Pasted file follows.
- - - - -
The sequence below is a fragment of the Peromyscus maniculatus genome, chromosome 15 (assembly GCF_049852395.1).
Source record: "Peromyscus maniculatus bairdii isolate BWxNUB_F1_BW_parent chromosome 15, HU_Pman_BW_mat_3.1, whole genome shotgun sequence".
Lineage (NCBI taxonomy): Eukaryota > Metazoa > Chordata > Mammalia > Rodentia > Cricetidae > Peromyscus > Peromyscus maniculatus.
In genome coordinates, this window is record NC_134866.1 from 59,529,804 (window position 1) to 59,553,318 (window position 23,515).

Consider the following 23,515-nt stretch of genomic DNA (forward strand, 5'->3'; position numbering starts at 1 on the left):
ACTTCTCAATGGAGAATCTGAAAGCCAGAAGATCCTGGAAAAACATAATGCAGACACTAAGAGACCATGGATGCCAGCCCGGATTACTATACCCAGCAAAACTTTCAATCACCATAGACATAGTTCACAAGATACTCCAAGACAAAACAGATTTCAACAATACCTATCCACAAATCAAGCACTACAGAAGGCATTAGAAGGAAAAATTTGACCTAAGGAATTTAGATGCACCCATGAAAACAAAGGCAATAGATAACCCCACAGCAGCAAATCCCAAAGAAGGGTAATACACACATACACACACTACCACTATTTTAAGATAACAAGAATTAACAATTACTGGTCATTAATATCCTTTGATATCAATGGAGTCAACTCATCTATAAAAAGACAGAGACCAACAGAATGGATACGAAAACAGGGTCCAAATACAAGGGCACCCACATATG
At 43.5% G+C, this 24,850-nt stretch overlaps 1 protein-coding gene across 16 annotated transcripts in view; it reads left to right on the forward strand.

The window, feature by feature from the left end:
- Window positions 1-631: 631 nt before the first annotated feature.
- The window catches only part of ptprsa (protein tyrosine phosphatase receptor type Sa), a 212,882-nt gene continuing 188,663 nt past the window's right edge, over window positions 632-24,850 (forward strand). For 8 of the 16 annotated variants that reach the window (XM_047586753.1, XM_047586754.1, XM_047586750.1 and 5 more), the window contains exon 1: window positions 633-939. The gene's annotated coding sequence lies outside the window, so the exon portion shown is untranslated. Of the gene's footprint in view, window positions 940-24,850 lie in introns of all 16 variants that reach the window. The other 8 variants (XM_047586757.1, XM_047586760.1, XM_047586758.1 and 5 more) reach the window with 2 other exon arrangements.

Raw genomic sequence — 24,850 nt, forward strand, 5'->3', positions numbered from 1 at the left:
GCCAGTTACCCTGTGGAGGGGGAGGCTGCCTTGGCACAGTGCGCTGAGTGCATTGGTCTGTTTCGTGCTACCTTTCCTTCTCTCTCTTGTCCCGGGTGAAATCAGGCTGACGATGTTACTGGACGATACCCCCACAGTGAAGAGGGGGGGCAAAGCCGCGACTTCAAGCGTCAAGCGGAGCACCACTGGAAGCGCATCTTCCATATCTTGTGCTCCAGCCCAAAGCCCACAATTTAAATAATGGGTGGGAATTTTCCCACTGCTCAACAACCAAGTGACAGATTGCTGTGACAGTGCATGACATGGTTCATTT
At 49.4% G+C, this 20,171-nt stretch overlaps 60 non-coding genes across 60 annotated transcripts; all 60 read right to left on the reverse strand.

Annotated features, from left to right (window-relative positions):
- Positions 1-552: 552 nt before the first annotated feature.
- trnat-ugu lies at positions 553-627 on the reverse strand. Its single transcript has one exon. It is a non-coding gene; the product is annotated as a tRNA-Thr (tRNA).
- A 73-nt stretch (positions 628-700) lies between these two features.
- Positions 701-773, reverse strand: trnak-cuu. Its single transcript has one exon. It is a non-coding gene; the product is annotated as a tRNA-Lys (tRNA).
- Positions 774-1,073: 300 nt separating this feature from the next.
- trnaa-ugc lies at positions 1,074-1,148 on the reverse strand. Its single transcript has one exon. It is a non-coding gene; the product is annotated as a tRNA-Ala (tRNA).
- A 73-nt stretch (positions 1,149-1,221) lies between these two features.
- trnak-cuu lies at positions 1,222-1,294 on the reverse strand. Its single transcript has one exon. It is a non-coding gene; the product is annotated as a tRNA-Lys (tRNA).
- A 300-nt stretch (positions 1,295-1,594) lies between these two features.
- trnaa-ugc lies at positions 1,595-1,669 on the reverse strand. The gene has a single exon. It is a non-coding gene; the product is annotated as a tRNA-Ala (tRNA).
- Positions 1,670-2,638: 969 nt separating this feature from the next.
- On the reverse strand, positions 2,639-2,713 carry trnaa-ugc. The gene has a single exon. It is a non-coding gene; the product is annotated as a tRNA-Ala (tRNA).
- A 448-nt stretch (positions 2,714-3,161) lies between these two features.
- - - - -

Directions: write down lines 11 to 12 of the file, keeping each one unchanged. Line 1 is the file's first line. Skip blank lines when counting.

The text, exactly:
Raw genomic sequence — 24,850 nt, forward strand, 5'->3', positions numbered from 1 at the left:
GCCAGTTACCCTGTGGAGGGGGAGGCTGCCTTGGCACAGTGCGCTGAGTGCATTGGTCTGTTTCGTGCTACCTTTCCTTCTCTCTCTTGTCCCGGGTGAAATCAGGCTGACGATGTTACTGGACGATACCCCCACAGTGAAGAGGGGGGGCAAAGCCGCGACTTCAAGCGTCAAGCGGAGCACCACTGGAAGCGCATCTTCCATATCTTGTGCTCCAGCCCAAAGCCCACAATTTAAATAATGGGTGGGAATTTTCCCACTGCTCAACAACCAAGTGACAGATTGCTGTGACAGTGCATGACATGGTTCATTT